Lem Satterfield

Golden Boy to sign Alexander?

RingTV.com has learned that there is a high likelihood that Golden Boy Promotions will sign former WBC/IBF junior welterweight titleholder Devon Alexander this weekend while and manager Kevin Cunningham are in attendance at the MGM Grand for Saturday night’s HBO Pay Per View televised clash between unbeaten Floyd Mayweather Jr. and WBC welterweight beltholder Victor Ortiz.

A 24-year-old southpaw and a promotional free agent who will rise into the welterweight ranks in the fall, Alexander (22-1, 13 KOs) and Cunningham, of St. Louis, Mo., were spotted in the lobby of the MGM Grand.

Although Alexander has been promoted by Don King, their contract has expired, and they were known to be boaching the fighters’ options with other promoters.

Top Rank CEO Bob Arum and Golden Boy CEO Richard Schaefer each expressed interest in promoting Alexander.

Schaefer could not be reached, as he was attending Friday’s weigh-in for Mayweather-Ortiz, but he has spoken to RingTV.com concerning Alexander in the past.

“I think that he’s a very talented fighter. I have met him a couple of times at some of our fights,” said Schaefer, who promotes WBA and IBF junior welterweight beltholder Amir Khan (26-1, 18 KOs) of England.

“Devon Alexander is a very polite and nice young man outside of the ring and he comes across very well. So he’s definitely a fighter which we would be interested in.”

A popular attraction in his native St. Louis, Alexander’s bouts routinely pack local arenas in his hometown.

“I think that he’s highly marketable and he has a built-in fan base. Very few fighters can sell the amount of tickets that Devon Alexander can,” said Schaefer in a past interview.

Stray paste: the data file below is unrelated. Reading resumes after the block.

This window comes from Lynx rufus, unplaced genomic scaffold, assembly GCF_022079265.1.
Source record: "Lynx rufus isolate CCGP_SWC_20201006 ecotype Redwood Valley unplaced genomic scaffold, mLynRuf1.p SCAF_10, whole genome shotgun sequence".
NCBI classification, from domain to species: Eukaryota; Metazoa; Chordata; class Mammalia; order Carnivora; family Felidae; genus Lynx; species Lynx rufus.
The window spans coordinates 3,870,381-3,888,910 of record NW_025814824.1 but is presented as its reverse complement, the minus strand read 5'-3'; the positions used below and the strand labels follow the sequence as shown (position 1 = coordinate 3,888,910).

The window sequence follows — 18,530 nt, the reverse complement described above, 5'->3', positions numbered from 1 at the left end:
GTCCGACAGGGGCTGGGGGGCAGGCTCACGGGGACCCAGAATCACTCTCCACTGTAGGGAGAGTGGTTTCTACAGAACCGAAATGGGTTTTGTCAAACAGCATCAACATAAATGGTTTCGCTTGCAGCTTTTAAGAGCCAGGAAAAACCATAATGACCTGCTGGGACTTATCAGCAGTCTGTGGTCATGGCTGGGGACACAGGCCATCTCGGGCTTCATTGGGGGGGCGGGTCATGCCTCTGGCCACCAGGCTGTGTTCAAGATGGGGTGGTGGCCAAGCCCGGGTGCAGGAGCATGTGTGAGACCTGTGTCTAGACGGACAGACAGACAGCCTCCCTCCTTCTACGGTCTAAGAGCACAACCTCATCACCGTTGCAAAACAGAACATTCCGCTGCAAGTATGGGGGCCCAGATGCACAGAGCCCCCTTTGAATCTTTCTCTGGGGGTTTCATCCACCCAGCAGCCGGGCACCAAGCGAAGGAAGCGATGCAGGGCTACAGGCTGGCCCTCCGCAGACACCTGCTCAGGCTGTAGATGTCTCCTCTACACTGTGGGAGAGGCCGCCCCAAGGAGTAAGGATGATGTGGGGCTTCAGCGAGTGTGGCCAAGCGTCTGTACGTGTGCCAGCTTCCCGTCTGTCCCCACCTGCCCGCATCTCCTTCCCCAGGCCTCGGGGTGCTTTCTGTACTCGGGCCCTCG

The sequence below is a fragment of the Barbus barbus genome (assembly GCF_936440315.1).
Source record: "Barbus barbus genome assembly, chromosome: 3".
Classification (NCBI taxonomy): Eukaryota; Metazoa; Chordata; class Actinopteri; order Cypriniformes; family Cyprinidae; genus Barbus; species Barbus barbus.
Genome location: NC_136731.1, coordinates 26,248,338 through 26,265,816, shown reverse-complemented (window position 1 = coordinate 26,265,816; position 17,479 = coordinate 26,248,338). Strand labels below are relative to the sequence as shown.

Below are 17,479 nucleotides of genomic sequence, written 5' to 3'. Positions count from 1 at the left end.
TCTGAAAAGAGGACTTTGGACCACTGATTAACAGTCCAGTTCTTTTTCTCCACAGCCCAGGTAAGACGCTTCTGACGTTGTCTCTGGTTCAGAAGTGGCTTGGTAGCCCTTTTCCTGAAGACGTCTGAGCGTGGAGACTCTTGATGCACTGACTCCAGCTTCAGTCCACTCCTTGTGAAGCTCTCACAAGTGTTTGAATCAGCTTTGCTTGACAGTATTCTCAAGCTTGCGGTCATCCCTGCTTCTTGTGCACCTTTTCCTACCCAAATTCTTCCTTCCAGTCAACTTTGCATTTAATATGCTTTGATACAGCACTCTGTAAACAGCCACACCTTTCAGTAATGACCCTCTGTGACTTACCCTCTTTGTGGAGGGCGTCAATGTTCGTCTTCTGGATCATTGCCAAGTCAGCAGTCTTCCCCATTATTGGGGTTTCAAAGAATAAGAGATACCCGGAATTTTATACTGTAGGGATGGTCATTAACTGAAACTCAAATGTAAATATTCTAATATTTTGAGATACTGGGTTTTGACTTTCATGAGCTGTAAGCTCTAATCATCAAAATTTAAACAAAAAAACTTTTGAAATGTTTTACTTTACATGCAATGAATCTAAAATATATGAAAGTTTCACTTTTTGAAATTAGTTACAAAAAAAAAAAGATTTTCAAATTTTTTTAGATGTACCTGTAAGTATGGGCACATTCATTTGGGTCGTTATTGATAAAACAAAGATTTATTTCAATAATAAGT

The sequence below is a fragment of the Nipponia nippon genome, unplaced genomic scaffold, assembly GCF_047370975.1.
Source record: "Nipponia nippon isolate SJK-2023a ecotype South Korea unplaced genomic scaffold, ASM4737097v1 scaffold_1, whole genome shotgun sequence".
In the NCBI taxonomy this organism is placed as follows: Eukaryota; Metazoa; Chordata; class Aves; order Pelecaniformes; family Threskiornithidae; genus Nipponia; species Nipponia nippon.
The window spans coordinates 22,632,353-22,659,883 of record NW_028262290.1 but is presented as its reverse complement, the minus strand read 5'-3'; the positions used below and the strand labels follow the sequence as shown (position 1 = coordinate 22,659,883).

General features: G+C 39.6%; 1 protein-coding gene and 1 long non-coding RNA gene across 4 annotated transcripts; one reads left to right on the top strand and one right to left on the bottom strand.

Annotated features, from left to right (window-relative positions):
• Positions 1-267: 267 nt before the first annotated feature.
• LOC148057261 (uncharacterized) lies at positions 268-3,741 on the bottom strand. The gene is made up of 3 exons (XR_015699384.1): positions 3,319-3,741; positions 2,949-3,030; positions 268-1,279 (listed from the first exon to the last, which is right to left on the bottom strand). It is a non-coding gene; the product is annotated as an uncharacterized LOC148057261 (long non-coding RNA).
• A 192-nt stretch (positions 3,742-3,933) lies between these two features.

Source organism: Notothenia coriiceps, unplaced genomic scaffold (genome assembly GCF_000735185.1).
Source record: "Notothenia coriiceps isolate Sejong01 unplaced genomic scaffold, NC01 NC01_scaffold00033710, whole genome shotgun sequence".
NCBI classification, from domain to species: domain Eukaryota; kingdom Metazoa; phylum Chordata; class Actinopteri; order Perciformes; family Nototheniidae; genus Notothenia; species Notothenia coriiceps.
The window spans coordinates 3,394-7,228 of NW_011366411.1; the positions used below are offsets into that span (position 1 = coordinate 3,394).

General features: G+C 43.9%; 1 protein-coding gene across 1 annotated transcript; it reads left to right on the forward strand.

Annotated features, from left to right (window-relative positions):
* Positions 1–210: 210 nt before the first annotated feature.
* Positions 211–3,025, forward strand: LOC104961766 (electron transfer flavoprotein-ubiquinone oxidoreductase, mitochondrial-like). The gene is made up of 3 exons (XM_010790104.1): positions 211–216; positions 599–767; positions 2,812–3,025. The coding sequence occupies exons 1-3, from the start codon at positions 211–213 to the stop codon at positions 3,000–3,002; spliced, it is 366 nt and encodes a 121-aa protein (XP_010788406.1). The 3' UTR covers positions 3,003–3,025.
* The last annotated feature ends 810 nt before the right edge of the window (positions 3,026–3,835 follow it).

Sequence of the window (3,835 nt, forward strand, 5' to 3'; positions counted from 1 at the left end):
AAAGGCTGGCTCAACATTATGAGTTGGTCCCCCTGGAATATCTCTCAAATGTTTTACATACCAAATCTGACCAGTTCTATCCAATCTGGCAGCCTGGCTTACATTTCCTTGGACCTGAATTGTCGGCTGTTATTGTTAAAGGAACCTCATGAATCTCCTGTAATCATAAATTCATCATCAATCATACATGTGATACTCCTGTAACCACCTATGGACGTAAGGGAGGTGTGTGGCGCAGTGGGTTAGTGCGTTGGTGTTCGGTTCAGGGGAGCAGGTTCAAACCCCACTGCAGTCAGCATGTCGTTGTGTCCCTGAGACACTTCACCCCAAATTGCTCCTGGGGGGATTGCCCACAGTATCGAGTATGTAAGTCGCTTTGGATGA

“I have not had any conversation with Alexander or his manager, Kevin Cunningham. But I definitely will, over the coming weeks, reach out to them and see if there is an interest in working together.”

At his best, Alexander was a brilliant boxer-puncher at 140 pounds.

With those skills, Alexander scored consecutive wins over former beltholders DeMarcus Corley, Junior Witter and Juan Urango. Witter and Urango were stopped for the first time in their respective careers — each in the eighth-round — in August of 2009 and March 2010 for the WBC and IBF belts.

But Alexander soon began to struggle to make the 140-pound limit, a weight at which he had competed since his amateur days.

Instead of being able to move opponents with his power — as he did in dropping Urango — Alexander suddenly appeared to be slapping with his punches.

That seemed the case during Alexander’s next fight in August of 2010, a disputed unanimous decision over Ukrainian-born former WBA beltholder Andriy Kotelnik, who, at times out-worked and out-landed Alexander.

In January, Alexander lost his crown by 11th-round technical decision to WBO and WBC titlist Tim Bradley (27-0, 11 KOs). Alexander rebounded with last month’s narrow 10-round decision win over hard-hitting Lucas Matthysse (28-2, 26 KOs).

 

Lem Satterfield can be reached at lem.satterfield@gmail.com

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